Hydrogen fuel cell power is cleaner and more efficient than fossil fuel combustion, and it has better reliability and lower maintenance requirements than battery power. The technology has particular merit for materials-handling equipment, which is pervasive in indoor industrial environments.
"Concerns about oil supply, climate change and the environment make hydrogen-powered fuel cell technology a logical addition to the portfolio of alternative energy sources,” says Gunnar Walmet, program director at the New York State Energy and Resource Development Authority (NYSERDA).
Fuel cell forklift developments: In 2007, a public-private partnership with The Raymond Corp., NYSERDA and the New York State Power Authority (NYPA) was established to research hydrogen fuel cell applications in electric lift trucks. Solutions from Nuvera Fuel Cells, Plug Power and Hydrogenics were incorporated into four reach and pallet trucks. The trucks are currently undergoing a 24-month trial at Raymond’s Greene, N.Y., manufacturing facility, performing work in the “living lab” while being monitored for reliability, consumption and safety under real-world conditions.
"The current fuel cell systems are hybrids running on hydrogen and utilizing a battery or supercapacitors,” explains Steve Medwin, Raymond’s manager of advanced research. “This first step is a battery emulator, allowing batteries to be replaced with fuel cells in current trucks. In the future, we foresee a clean-sheet lift truck design that runs only on hydrogen, with the fuel cell permanently mounted in the truck.”
The hybrid trucks draw on proton exchange membrane (PEM)-based fuel cells, which use an electrochemical reaction between hydrogen and oxygen to generate electricity. Individual fuel cells are combined into a fuel cell stack, the size of which determines the amount of power it can supply. The hydrogen stored in a tank on-board the vehicle is converted to electricity as needed, and water and heat are the only byproducts.
The test trial established a permanent indoor hydrogen refueling station. The indoor fast-fill hydrogen refueling infrastructure from Nuvera is a new technology. Normally, refueling systems are installed outdoors. The refueling station is in an explosion-proof area with sensors for hydrogen leaks, and the gas is drawn in during the refueling process from tube trailers located outside the facility.
Trial results: Early results are promising. Raymond has found its fuel cell-powered systems have equivalent performance in terms of top speed, acceleration, braking distance and lift speed. And, the trucks stay in operation longer than those operating with battery packs.
"Companies can offset the cost of fuel cell lift trucks with increased productivity,” Medwin says. “Our fuel cell tanks are sized to run 1.5 shifts on average, whereas a battery typically lasts one shift (five to six hours) before needing to be swapped. It takes less time to reload a fuel cell than to change a battery; the operators can do their own refueling within one or two minutes. In addition, fuel cell lift trucks provide constant performance, while battery voltage drops."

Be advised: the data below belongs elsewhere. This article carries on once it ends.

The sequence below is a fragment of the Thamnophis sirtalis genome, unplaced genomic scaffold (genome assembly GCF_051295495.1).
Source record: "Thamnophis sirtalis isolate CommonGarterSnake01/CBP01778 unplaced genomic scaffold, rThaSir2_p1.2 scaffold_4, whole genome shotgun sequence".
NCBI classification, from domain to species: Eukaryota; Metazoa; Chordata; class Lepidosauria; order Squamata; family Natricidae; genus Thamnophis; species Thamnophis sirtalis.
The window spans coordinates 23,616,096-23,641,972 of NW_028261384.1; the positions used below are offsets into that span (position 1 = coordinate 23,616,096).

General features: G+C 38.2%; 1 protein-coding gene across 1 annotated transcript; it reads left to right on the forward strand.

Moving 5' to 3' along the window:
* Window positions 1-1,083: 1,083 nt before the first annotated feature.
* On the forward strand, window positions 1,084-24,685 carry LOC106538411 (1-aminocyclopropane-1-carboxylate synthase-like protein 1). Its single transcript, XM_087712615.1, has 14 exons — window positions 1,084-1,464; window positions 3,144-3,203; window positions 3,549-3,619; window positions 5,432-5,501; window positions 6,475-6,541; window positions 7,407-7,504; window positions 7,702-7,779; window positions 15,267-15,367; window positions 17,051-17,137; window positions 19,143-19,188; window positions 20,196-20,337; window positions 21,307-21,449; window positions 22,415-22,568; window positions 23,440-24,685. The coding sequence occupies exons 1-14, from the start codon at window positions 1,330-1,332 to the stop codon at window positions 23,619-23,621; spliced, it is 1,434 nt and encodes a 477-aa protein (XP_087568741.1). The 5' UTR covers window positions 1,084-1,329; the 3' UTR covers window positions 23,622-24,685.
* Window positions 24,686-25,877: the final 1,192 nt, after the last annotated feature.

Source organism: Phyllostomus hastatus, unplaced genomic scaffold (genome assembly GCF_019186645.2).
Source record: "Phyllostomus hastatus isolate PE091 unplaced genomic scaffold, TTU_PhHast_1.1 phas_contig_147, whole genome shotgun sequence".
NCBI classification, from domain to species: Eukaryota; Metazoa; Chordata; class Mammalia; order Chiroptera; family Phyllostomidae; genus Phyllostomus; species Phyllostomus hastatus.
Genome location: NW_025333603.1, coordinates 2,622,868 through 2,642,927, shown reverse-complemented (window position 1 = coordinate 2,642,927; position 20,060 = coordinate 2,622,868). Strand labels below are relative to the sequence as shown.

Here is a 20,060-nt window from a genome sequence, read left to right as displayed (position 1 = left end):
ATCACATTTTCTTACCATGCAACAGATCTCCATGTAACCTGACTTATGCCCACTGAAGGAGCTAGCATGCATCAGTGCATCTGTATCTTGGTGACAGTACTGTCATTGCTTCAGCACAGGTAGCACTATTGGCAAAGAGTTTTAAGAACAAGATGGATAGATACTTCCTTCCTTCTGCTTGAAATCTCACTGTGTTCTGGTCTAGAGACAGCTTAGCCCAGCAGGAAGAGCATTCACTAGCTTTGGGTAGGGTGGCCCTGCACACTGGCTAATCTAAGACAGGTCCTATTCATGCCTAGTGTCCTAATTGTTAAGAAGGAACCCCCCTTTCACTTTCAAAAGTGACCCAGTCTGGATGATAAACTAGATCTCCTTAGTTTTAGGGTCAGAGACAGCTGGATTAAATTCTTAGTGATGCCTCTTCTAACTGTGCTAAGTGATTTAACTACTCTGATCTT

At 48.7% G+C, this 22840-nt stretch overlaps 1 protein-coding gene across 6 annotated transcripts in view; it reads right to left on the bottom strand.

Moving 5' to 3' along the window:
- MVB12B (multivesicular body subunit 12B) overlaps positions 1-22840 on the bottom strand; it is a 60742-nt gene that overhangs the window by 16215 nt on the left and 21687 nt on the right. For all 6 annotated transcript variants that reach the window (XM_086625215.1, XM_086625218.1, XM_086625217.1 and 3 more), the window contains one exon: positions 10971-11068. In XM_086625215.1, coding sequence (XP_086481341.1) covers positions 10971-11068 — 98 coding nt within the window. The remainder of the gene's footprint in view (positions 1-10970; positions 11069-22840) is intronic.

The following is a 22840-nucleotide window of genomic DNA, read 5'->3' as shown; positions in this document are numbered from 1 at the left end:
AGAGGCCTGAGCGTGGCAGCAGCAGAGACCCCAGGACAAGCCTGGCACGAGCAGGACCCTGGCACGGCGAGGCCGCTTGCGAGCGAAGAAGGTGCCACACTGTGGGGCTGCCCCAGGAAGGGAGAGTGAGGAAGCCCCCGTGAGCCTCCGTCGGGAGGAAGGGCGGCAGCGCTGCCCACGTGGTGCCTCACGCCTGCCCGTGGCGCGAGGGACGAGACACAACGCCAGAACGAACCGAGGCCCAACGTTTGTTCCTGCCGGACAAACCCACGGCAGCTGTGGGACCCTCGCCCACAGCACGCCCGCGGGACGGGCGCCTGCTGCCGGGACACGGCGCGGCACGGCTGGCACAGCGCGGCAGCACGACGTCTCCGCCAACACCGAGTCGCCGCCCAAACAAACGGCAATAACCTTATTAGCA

Lower life cycle costs are another benefit. The life span of the fuel cell stack is estimated to be about 7,500 hours to 10,000 hours, depending on how hard the truck is used and how well it's maintained and serviced. In contrast, lead-acid batteries have an average life expectancy of five years. Fuel cell lift trucks require significantly less maintenance than their conventional electric counterparts because there are no batteries or battery rooms to maintain.
From a local-environment perspective, clean fuel cell technologies have a distinct advantage over fuel-burning equipment that emits carbon monoxide, DC motors that generate carbon dust and lead-acid battery-powered equipment.
Logistical and safety considerations: The biggest cost associated with fuel cell lift trucks is hydrogen transportation. If large quantities are to be consumed, it might be worth generating hydrogen on site, preferably from a clean, renewable source such as wind, solar or hydro power. Biomass and coal have obvious environmental costs.
Another consideration is the number and location of hydrogen dispensers. To avoid excessive travel time to refuel, companies may want to install more than one dispenser at the site.
As with any other industrial gas – and there are many used in plant environments – hydrogen needs to be treated with respect. Comprehensive hydrogen awareness education is mandatory to ensure the safe maintenance and operation of fuel cell equipment and hydrogen storage and refueling facilities, as well as to convey emergency response procedures.
E-mail Contributing Editor Sheila Kennedy, managing director of Additive Communications, at Sheila@addcomm.com.